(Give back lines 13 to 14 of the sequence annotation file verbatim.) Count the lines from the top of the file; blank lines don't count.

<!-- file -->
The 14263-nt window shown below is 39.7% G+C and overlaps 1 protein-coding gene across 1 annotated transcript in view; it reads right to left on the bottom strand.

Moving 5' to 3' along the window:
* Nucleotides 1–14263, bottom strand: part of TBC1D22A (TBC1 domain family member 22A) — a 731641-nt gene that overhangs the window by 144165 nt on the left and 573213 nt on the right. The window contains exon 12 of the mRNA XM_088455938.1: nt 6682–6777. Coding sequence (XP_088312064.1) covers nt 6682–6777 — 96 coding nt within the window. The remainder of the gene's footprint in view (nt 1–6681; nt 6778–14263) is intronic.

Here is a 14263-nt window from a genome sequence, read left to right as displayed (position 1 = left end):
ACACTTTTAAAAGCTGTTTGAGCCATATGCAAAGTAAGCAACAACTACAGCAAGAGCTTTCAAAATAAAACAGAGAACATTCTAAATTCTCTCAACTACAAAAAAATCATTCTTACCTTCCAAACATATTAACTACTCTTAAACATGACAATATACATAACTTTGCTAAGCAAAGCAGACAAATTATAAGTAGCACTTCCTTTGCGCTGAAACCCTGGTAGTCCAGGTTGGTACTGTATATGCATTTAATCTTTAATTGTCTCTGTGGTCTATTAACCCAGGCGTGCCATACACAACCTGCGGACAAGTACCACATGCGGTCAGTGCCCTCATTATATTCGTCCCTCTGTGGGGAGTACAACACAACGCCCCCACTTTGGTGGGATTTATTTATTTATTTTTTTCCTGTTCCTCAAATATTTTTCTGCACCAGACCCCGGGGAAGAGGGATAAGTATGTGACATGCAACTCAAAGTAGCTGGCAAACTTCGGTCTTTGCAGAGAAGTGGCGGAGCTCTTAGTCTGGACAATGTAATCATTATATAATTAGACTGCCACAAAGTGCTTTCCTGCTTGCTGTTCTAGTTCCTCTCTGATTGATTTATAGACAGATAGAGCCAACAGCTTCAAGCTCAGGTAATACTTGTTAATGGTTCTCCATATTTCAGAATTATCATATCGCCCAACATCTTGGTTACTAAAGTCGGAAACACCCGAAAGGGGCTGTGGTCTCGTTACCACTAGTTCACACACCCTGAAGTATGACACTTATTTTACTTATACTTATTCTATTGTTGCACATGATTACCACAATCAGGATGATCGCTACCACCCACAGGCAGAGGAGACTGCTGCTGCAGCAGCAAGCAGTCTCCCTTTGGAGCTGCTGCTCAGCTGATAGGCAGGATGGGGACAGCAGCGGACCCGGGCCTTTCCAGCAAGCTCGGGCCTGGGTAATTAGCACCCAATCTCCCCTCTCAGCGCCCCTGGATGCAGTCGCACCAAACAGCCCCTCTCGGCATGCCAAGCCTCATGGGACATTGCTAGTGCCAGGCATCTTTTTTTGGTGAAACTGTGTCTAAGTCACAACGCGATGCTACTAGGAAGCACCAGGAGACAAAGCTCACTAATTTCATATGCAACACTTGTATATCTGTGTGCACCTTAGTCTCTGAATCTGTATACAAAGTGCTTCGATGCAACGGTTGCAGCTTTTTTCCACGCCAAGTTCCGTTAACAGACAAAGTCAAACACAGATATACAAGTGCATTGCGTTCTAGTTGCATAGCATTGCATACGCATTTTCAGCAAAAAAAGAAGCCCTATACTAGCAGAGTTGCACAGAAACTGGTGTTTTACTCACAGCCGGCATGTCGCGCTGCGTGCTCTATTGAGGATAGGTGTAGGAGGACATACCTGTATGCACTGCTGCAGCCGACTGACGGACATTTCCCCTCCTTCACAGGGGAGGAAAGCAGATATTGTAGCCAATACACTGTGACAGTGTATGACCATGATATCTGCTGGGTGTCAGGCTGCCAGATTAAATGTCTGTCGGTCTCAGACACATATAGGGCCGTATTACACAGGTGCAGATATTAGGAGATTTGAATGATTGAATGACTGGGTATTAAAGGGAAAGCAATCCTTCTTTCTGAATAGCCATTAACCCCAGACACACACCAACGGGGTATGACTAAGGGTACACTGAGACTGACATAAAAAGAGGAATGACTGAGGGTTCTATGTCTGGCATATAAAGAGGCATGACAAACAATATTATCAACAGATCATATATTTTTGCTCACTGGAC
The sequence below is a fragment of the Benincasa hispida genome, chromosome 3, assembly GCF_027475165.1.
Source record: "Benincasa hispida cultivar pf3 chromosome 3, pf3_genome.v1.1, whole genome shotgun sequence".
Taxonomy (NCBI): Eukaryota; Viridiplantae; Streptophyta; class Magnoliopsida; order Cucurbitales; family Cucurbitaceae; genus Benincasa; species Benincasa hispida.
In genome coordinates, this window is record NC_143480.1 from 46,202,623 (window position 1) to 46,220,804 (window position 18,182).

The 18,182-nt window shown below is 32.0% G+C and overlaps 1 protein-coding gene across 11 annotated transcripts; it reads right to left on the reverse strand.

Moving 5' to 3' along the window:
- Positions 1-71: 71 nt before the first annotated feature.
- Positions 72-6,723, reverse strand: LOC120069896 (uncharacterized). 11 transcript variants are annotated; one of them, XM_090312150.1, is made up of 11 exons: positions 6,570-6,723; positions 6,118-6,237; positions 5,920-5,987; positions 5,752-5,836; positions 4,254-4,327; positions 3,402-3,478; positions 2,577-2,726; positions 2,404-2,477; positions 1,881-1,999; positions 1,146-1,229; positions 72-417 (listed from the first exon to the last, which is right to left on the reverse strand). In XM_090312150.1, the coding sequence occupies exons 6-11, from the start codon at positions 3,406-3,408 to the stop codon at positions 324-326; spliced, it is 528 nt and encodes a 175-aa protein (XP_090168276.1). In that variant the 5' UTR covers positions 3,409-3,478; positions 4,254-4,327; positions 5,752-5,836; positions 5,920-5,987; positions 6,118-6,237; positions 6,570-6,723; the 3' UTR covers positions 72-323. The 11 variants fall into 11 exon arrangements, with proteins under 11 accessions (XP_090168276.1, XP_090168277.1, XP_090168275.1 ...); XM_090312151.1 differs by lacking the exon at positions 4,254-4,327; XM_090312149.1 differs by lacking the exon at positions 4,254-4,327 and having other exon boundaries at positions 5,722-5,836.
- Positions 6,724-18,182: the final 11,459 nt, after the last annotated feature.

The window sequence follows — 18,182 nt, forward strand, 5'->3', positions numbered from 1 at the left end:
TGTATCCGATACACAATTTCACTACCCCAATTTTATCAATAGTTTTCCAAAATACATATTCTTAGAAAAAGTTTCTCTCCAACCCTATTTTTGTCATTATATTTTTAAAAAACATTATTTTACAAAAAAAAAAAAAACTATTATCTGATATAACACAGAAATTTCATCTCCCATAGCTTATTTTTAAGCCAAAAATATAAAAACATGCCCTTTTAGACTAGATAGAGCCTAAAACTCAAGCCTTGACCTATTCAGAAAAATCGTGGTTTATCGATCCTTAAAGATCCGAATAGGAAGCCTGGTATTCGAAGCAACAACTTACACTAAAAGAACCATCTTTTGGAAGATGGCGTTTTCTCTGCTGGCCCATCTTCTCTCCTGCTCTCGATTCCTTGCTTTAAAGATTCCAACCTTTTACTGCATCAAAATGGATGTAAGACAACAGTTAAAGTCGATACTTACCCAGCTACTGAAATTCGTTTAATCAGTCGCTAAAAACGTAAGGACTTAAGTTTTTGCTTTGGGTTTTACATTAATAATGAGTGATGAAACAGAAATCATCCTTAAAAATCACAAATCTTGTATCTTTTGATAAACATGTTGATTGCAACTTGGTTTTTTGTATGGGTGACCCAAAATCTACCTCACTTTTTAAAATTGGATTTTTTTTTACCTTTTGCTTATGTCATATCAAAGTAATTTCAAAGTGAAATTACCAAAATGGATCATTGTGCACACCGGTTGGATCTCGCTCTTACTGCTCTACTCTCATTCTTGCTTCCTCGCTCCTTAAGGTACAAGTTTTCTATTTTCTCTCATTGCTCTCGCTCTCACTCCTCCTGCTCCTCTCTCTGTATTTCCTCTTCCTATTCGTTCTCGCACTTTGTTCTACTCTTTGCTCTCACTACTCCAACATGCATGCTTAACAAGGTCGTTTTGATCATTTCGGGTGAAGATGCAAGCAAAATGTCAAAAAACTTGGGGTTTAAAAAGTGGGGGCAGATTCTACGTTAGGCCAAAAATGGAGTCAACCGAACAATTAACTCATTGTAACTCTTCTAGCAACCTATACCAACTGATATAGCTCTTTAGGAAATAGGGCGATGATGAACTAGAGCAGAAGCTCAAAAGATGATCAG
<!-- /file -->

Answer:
- Positions 72-6,723, reverse strand: LOC120069896 (uncharacterized). 11 transcript variants are annotated; one of them, XM_090312150.1, is made up of 11 exons: positions 6,570-6,723; positions 6,118-6,237; positions 5,920-5,987; positions 5,752-5,836; positions 4,254-4,327; positions 3,402-3,478; positions 2,577-2,726; positions 2,404-2,477; positions 1,881-1,999; positions 1,146-1,229; positions 72-417 (listed from the first exon to the last, which is right to left on the reverse strand). In XM_090312150.1, the coding sequence occupies exons 6-11, from the start codon at positions 3,406-3,408 to the stop codon at positions 324-326; spliced, it is 528 nt and encodes a 175-aa protein (XP_090168276.1). In that variant the 5' UTR covers positions 3,409-3,478; positions 4,254-4,327; positions 5,752-5,836; positions 5,920-5,987; positions 6,118-6,237; positions 6,570-6,723; the 3' UTR covers positions 72-323. The 11 variants fall into 11 exon arrangements, with proteins under 11 accessions (XP_090168276.1, XP_090168277.1, XP_090168275.1 ...); XM_090312151.1 differs by lacking the exon at positions 4,254-4,327; XM_090312149.1 differs by lacking the exon at positions 4,254-4,327 and having other exon boundaries at positions 5,722-5,836.
- Positions 6,724-18,182: the final 11,459 nt, after the last annotated feature.